• Comments on other issues: Comedian Olga passes away in Singapore

    Yoga Syahputra, more popularly known as Olga Syahputra, passed away Friday in Singapore after a battle with meningitis, Antara news agency reported on Friday.

  • Thai junta chief may force safety reforms in aviation sector

    The head of Thailand's ruling junta may use extraordinary constitutional powers to expedite safety improvements in the aviation sector, which is facing international sanctions, the country's transport minister said Monday.

  • Issues of the day: Executions near as MA rejects petition

    Attorney General M. Prasetyo praised the Supreme Court’s (MA) decision to reject a second case review petition filed by Philippine national Mary Jane Fiesta Veloso, adding that the decision helped clear the way for the Attorney General’s Office (AGO) to carry out a second batch ofexecutions.

  • Mexico double-transplant patient gets US humanitarian pass

  • Text your say: Hijab for female police officers

    Your comments on a decree issued by the National Police to officially allow female police officers to wear the Islamic headscarf, or hijab, with their uniforms:

  • Briton pleads guilty in NYC to trying to set up terror camp

    A mentally ill British man pleaded guilty Monday to U.S. charges he plotted to set up an al-Qaida training camp on a ranch in a remote part of Oregon that was likened to Afghanistan.

  • Analysis: Republicans in Congress claim action on governing

    Two important issues concerning how the government spends taxpayer money have made progress in the U.S. Congress, a break from years of legislative dysfunction and gridlock.

  • Your letters: Impact of the new visa policy

    This letter refers to an article titled “New visa policy to aid rupiah,” (The Jakarta Post, March 17, p1).

  • Your letters: From third-world thinking to first

    Singapore was the third country I had the privilege of visiting during my childhood. I visited in 1977.

  • Pakistan-born Fawad Ahmed named in Australian test squad

    Pakistan-born refugee Fawad Ahmed has been named in Australia's test squad for tours of the West Indies and England later this year after an impressive domestic first class season.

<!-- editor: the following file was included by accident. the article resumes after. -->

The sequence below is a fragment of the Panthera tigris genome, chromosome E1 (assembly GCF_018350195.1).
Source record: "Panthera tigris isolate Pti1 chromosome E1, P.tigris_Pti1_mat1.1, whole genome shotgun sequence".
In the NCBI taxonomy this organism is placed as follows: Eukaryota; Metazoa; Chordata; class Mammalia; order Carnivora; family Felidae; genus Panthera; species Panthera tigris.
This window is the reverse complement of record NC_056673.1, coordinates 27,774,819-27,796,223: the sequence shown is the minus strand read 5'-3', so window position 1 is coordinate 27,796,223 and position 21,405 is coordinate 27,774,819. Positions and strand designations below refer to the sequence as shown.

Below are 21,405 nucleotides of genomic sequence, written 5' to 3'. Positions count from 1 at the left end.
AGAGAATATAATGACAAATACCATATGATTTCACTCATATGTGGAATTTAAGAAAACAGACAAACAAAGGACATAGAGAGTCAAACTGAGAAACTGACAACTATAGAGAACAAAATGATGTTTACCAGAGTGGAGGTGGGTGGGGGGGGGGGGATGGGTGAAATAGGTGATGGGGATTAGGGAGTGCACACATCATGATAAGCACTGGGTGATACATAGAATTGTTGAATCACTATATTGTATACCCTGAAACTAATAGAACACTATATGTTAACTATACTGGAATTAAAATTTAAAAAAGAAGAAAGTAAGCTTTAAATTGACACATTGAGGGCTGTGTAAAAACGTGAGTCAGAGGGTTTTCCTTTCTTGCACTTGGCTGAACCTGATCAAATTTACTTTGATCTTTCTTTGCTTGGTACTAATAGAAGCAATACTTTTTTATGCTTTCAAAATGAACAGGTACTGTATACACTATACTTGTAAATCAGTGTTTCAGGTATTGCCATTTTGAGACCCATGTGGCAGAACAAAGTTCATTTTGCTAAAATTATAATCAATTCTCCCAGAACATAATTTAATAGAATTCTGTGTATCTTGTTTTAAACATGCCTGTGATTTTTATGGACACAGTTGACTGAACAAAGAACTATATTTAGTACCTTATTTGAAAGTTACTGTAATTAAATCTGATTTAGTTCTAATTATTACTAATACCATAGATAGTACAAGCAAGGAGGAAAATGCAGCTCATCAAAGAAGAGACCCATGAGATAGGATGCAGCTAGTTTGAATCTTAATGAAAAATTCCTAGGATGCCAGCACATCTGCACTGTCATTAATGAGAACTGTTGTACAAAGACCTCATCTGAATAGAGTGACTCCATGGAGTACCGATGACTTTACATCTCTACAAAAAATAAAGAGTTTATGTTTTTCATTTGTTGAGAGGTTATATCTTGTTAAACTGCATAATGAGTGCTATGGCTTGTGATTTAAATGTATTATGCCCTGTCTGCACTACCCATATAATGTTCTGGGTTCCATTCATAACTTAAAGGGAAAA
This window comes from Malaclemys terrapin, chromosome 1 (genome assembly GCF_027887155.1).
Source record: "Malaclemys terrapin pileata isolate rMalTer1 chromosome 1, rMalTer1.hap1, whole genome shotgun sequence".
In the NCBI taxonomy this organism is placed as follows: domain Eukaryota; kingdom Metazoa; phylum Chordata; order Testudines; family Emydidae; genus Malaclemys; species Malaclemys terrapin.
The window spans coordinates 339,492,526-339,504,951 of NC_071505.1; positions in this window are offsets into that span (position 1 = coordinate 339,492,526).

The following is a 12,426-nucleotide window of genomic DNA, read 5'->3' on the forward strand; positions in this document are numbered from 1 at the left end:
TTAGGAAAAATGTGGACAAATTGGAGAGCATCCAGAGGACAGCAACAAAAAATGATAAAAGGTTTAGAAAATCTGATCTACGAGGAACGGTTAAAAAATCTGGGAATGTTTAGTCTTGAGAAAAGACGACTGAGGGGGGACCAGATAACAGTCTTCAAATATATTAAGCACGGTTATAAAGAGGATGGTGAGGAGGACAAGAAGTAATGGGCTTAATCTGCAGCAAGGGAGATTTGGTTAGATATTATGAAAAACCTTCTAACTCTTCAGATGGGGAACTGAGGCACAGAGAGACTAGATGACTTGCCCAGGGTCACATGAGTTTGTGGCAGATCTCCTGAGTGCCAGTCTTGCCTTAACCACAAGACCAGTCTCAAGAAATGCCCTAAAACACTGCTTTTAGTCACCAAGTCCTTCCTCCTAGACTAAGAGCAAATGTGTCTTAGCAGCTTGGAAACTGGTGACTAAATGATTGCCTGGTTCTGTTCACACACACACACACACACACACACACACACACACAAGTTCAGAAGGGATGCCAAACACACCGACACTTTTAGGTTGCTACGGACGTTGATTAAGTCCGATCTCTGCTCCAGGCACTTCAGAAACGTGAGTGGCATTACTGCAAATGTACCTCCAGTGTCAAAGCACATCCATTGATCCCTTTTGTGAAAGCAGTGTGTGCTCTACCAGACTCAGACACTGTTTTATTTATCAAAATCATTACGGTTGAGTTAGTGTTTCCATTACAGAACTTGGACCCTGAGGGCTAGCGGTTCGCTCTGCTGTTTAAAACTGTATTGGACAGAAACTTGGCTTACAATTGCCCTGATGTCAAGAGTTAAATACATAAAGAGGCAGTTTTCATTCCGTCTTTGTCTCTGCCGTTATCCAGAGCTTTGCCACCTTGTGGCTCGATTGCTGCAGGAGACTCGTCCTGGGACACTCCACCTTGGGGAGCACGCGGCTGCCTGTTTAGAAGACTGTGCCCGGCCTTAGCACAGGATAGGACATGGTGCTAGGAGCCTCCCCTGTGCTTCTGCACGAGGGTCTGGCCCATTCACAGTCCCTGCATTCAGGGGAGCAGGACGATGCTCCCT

• Your letters: Lee Kuan Yew and lessons for us

    The late Lee Kuan Yew was not just a leader, but the greatest leader Singapore has had. Lee will not just be remembered in Singapore’s history, but as someone who made Singapore’s history.

  • Obama: Politicians should carry themselves more like Kennedy

    U.S. President Barack Obama said Monday that American politicians in an era of partisanship should try to carry themselves more like Edward M. Kennedy, as politicians from both parties lauded the late senator's collegial spirit at the dedication of an institute that bears his name.

  • US offer for global climate treaty: 28 percent emissions cut

    The United States will offer a roughly 28 percent emissions cut as its contribution to a major global climate treaty nearing the final stages of negotiation, according to people briefed on the White House's plans.

  • Value our labor and rights as domestic workers

    Last month I was selected to speak at the UN to discuss the content of the sustainable development goals. As a child, I couldn’t dream of even visiting the UN. But nor did I dream that I would become a migrant domestic worker and suffer exploitation and abuse.

  • Venus Williams beats Wozniacki to reach Miami Open quarters

    Basking in her latest victory, a beaming Venus Williams stood near her changeover chair launching autographed balls into the stands, steering her shots with body English and applauding the fans who scrambled for the souvenirs.

  • Irvine Welsh, Joseph O'Neill up for comic-writing prize

    Scottish novelist Irvine Welsh and Irish-American author Joseph O'Neill are among the finalists for a comic-writing award whose prize includes a bottle of champagne and a pig.

  • Rubio to announce next campaign on April 13

    Sen. Marco Rubio said Monday that he is planning a political event in two weeks in Miami to announce his plans for the 2016 presidential election.

  • Marathon bombing jurors see carnage photos, prosecutors rest

    Prosecutors rested their case against Boston Marathon bomber Dzhokhar Tsarnaev on Monday after jurors in his federal death penalty trial saw gruesome autopsy photos and heard a medical examiner describe the devastating injuries suffered by an 8-year-old boy killed in the 2013 terror attack.

  • US pharmacists' group discourages providing execution drugs

    The American Pharmacists Association on Monday adopted a policy that discourages its members from providing death-penalty drugs.

  • Pentagon chief backs concept of a joint Arab military force

    Defense Secretary Ash Carter is endorsing the Arab League's plan to form a joint military force.

  • Mexico applies new security measures for commercial flights

    Mexican officials have announced new measures that would prevent a pilot from being left alone in the cockpit in the wake of a German airliner's crash in France.

  • Hearing about Chinese drywall damage scheduled for April 28

    With a hearing scheduled to decide how much money thousands of people are owed for Chinese drywall damage to their homes, the manufacturer has made payments required to participate, including $3.2 million to seven homeowners.

  • Jay Z, Madonna, Minaj among owners of new streaming service

    Madonna, Rihanna, Beyonce and Jay Z are among the A-List musicians who are co-owners of Tidal, a streaming service being billed as the first artist-owned platform for music and video.

  • US consumer spending edges up 0.1 percent in February

    U.S. consumers spent just slightly more in February even though their income rose by a healthy amount. But economists hope bigger paychecks will give spending a bigger boost in the coming months.